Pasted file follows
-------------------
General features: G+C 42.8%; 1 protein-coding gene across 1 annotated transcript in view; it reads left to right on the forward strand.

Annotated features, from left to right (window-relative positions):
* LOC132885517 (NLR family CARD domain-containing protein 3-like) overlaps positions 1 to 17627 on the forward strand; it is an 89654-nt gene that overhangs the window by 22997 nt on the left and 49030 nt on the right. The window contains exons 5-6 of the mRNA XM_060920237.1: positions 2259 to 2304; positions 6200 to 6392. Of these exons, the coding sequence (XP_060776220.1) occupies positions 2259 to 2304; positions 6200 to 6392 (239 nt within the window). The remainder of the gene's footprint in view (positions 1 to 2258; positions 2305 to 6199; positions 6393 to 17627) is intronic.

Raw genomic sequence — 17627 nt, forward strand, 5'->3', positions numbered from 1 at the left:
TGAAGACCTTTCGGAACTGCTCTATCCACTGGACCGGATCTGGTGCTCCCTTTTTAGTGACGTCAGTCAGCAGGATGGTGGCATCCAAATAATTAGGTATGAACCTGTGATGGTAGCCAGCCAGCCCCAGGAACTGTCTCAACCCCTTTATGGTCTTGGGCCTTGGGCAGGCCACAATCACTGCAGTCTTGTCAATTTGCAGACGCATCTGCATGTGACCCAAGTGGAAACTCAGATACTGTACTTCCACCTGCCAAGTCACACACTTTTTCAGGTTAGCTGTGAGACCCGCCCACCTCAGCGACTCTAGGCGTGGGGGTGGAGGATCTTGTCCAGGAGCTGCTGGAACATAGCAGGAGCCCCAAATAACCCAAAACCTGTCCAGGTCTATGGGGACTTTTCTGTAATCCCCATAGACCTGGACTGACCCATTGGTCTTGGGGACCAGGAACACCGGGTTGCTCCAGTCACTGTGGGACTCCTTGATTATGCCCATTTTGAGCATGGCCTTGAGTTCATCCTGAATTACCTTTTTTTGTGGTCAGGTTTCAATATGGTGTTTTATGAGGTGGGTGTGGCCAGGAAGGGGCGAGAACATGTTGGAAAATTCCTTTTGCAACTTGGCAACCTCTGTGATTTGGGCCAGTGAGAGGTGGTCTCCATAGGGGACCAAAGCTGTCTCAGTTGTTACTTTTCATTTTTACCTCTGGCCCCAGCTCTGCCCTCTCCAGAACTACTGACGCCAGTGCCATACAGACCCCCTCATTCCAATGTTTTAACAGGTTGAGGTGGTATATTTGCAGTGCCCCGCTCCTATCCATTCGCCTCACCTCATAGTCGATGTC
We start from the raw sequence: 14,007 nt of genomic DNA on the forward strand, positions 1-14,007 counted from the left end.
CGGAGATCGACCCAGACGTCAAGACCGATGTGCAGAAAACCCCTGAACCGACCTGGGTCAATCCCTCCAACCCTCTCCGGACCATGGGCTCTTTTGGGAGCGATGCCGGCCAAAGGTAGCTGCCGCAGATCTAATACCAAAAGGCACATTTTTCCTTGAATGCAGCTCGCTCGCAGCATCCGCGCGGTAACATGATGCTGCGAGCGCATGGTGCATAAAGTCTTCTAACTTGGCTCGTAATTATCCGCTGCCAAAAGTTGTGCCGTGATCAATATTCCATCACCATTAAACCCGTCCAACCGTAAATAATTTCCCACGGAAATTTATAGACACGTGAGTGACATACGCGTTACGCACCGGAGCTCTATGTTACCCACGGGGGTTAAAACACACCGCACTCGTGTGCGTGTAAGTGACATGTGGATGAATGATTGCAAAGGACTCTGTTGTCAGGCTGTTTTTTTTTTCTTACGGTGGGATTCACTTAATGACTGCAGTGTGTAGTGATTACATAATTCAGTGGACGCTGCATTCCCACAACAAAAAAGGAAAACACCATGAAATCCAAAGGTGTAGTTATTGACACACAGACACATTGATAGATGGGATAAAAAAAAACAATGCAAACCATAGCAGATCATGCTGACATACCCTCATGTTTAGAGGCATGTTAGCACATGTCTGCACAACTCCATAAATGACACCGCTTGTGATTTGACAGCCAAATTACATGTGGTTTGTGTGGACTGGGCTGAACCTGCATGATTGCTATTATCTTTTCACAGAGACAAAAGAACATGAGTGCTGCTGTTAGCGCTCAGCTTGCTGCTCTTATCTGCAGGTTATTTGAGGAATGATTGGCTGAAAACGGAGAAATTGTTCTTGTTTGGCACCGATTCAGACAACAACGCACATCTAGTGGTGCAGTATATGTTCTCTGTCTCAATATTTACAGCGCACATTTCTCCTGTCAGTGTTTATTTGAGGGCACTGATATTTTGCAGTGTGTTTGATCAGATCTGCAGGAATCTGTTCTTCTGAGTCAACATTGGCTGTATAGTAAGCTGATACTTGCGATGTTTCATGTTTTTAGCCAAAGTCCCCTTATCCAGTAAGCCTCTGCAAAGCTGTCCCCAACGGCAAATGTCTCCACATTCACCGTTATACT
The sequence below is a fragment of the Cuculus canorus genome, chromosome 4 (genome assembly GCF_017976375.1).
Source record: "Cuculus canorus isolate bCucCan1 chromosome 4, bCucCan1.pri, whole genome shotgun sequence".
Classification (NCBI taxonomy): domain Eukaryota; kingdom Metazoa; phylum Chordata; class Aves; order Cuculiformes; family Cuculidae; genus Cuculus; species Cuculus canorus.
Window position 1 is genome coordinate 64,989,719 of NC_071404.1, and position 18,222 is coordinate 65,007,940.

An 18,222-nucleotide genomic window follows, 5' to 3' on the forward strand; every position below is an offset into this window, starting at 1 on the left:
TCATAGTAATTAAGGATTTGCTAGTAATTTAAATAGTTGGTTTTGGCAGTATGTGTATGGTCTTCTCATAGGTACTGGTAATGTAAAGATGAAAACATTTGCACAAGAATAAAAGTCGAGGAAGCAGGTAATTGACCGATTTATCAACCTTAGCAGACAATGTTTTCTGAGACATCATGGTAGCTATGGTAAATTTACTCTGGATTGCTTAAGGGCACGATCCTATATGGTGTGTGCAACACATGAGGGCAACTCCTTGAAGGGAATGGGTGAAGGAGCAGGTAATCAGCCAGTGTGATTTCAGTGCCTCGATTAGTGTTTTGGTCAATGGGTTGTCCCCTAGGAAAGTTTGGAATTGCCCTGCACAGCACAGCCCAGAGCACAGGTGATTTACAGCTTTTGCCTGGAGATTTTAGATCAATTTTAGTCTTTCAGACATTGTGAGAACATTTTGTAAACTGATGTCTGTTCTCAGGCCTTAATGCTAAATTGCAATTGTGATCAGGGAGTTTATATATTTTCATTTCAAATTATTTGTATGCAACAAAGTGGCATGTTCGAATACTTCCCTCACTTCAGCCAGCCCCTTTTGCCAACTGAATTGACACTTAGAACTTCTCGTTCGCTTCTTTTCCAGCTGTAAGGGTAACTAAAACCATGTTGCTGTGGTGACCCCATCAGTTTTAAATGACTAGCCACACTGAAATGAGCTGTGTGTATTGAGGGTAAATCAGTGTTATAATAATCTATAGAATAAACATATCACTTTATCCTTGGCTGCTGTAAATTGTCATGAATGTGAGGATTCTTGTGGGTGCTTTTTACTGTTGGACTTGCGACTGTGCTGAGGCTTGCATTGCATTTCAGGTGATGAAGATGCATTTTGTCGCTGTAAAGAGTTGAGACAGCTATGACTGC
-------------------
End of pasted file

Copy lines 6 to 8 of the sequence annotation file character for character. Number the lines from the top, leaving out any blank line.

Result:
We start from the raw sequence: 14,007 nt of genomic DNA on the forward strand, positions 1-14,007 counted from the left end.
CGGAGATCGACCCAGACGTCAAGACCGATGTGCAGAAAACCCCTGAACCGACCTGGGTCAATCCCTCCAACCCTCTCCGGACCATGGGCTCTTTTGGGAGCGATGCCGGCCAAAGGTAGCTGCCGCAGATCTAATACCAAAAGGCACATTTTTCCTTGAATGCAGCTCGCTCGCAGCATCCGCGCGGTAACATGATGCTGCGAGCGCATGGTGCATAAAGTCTTCTAACTTGGCTCGTAATTATCCGCTGCCAAAAGTTGTGCCGTGATCAATATTCCATCACCATTAAACCCGTCCAACCGTAAATAATTTCCCACGGAAATTTATAGACACGTGAGTGACATACGCGTTACGCACCGGAGCTCTATGTTACCCACGGGGGTTAAAACACACCGCACTCGTGTGCGTGTAAGTGACATGTGGATGAATGATTGCAAAGGACTCTGTTGTCAGGCTGTTTTTTTTTTCTTACGGTGGGATTCACTTAATGACTGCAGTGTGTAGTGATTACATAATTCAGTGGACGCTGCATTCCCACAACAAAAAAGGAAAACACCATGAAATCCAAAGGTGTAGTTATTGACACACAGACACATTGATAGATGGGATAAAAAAAAACAATGCAAACCATAGCAGATCATGCTGACATACCCTCATGTTTAGAGGCATGTTAGCACATGTCTGCACAACTCCATAAATGACACCGCTTGTGATTTGACAGCCAAATTACATGTGGTTTGTGTGGACTGGGCTGAACCTGCATGATTGCTATTATCTTTTCACAGAGACAAAAGAACATGAGTGCTGCTGTTAGCGCTCAGCTTGCTGCTCTTATCTGCAGGTTATTTGAGGAATGATTGGCTGAAAACGGAGAAATTGTTCTTGTTTGGCACCGATTCAGACAACAACGCACATCTAGTGGTGCAGTATATGTTCTCTGTCTCAATATTTACAGCGCACATTTCTCCTGTCAGTGTTTATTTGAGGGCACTGATATTTTGCAGTGTGTTTGATCAGATCTGCAGGAATCTGTTCTTCTGAGTCAACATTGGCTGTATAGTAAGCTGATACTTGCGATGTTTCATGTTTTTAGCCAAAGTCCCCTTATCCAGTAAGCCTCTGCAAAGCTGTCCCCAACGGCAAATGTCTCCACATTCACCGTTATACT
The sequence below is a fragment of the Cuculus canorus genome, chromosome 4 (genome assembly GCF_017976375.1).